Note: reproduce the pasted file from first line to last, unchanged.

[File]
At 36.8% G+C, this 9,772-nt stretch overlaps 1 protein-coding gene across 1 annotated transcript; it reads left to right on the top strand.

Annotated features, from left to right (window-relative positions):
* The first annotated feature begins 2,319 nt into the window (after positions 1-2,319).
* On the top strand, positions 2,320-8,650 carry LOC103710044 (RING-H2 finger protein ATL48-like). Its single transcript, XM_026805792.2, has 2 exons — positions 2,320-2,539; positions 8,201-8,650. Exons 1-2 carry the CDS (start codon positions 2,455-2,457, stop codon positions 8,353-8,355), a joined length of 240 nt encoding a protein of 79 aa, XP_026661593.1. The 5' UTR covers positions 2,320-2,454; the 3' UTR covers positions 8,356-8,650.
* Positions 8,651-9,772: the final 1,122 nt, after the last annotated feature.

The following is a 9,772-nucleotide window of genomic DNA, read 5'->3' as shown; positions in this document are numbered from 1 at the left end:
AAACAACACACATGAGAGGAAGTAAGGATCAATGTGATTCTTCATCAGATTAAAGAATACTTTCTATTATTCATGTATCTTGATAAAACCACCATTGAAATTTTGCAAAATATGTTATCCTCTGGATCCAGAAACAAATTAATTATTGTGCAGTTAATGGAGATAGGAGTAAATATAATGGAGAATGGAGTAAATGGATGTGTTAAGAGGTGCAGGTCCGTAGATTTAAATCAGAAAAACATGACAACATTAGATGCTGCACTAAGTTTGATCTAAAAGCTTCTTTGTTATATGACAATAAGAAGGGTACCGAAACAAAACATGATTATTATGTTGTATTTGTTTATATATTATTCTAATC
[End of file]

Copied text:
At 36.8% G+C, this 9,772-nt stretch overlaps 1 protein-coding gene across 1 annotated transcript; it reads left to right on the top strand.

Annotated features, from left to right (window-relative positions):
* The first annotated feature begins 2,319 nt into the window (after positions 1-2,319).
* On the top strand, positions 2,320-8,650 carry LOC103710044 (RING-H2 finger protein ATL48-like). Its single transcript, XM_026805792.2, has 2 exons — positions 2,320-2,539; positions 8,201-8,650. Exons 1-2 carry the CDS (start codon positions 2,455-2,457, stop codon positions 8,353-8,355), a joined length of 240 nt encoding a protein of 79 aa, XP_026661593.1. The 5' UTR covers positions 2,320-2,454; the 3' UTR covers positions 8,356-8,650.
* Positions 8,651-9,772: the final 1,122 nt, after the last annotated feature.

The following is a 9,772-nucleotide window of genomic DNA, read 5'->3' as shown; positions in this document are numbered from 1 at the left end:
AAACAACACACATGAGAGGAAGTAAGGATCAATGTGATTCTTCATCAGATTAAAGAATACTTTCTATTATTCATGTATCTTGATAAAACCACCATTGAAATTTTGCAAAATATGTTATCCTCTGGATCCAGAAACAAATTAATTATTGTGCAGTTAATGGAGATAGGAGTAAATATAATGGAGAATGGAGTAAATGGATGTGTTAAGAGGTGCAGGTCCGTAGATTTAAATCAGAAAAACATGACAACATTAGATGCTGCACTAAGTTTGATCTAAAAGCTTCTTTGTTATATGACAATAAGAAGGGTACCGAAACAAAACATGATTATTATGTTGTATTTGTTTATATATTATTCTAATC